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I am working on a Computer Vision problem, in which I have to merge regions of an image. A region (or blob) is defined by its lines, i.e. the following region of O:


is defined by :

row: 0, cols: 4-4
row: 1, cols: 3-5
row: 2, cols: 3-4
row: 3, cols: 3-3

I chose this datastructure because I need to be able to find quickly the neighbors of a region, i.e. all the pixels that "touch" it.

Now, my problem is that I want to merge two regions, i.e. compute the union of them. This means that I may end up with several ranges of columns in my data structure shown above.

With this setup, I have two questions:

  1. In C, what is the best datastructure for this data ? A typical image is 16x16, which means not that many rows/columns. I will do a lot of merging (the goal of the thing is to start with one region per pixel and end with one big region, i.e. 16x16 - 1 merges). I could go with a pointer and allocate/free the things, or use a char* to store the cols and parse it afterwards, for instance.

  2. How to efficiently merge two regions? I need to find potential columns that are adjacent to merge them (e.g., 3-5 and 6-9 become 3-9), preferably without always reallocating and copying things.

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up vote 2 down vote accepted

If your data is for a two color and white, why not just use an array of unsigned shorts that is 16 elements long?

unsigned short image[16]

The merging could be done with bitwise logic which is pretty efficient over a 16 element array.

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He had a reason to use the 'ranges' approach. However, it's somewhat questionable if using some bitwise logic wouldn't actually make this solution better. – ondra Feb 19 '10 at 17:37
The reason for using ranges was to be able to get the "neighbors" of a region easily. With the short approach, I have to iterate over the bit to do that, but it's not that expensive, and compensated by the ease of mering thanks to the bitwise operators! I actually thought of this exact solution right after posting this question and going out for lunch, but thanks anyway for your answer! – Wookai Feb 19 '10 at 19:16

Since you said you have a small number of rows and cols, the best structure is probably just a simple multidimensional array. For these small dimensions, any speed increase you get from being able to find the neighbors in constant time will probably be overshadowed by memory access latency and by the time it takes to perform the merge operation.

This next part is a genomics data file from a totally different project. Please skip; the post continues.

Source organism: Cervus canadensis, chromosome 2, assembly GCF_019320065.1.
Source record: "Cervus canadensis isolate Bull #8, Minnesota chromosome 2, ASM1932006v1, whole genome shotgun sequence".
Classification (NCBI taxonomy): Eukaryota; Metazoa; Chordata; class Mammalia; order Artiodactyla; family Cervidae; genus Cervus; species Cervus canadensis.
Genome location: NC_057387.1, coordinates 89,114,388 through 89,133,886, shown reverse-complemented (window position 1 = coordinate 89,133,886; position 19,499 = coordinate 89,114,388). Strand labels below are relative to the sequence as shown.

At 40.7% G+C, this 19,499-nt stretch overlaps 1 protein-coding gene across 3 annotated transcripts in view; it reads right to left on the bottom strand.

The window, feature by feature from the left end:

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Are you willing to trade space for speed? In such case you could statically allocate the whole 16x16 structure.

struct Image {
    struct Range ranges[16*16];

every row ([0..15], [16..31]...) will contain at most 16 different ranges (assuming you don't have binary data only, in such case 8 will do), the last range would be denoted by some sentinel value like '-1' or '0' or something.

Depending on the operation, it might be preferable to have struct range defined like:

struct Range {
    int startpos;
    int count; /* or int endpos - depending on your preference */

Merging by creating a new image is easy - you traverse each row in both 'input' images simulatneously from the left and output the one with smaller 'startpos', in case of a merge of adjacent regions you update the last written region.

In-place merging isn't that hard either, with some buffer it can be done in one run as well.

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If memory is not an issue, it might be possible to improve lookup speeds by storing pointers to the neighboring pixels. eg, create a "Pixel" struct which will store its value and a list of pointers to the neighboring pixels. As mentioned above, create a 16x16 multi-dimensional array of "Pixel"s. Once the memory is set-up, go through the array and set up the neighbor pixel list to point to the neighboring pixels. After everything is set up, finding a pixel and its neighbors should be really quick.

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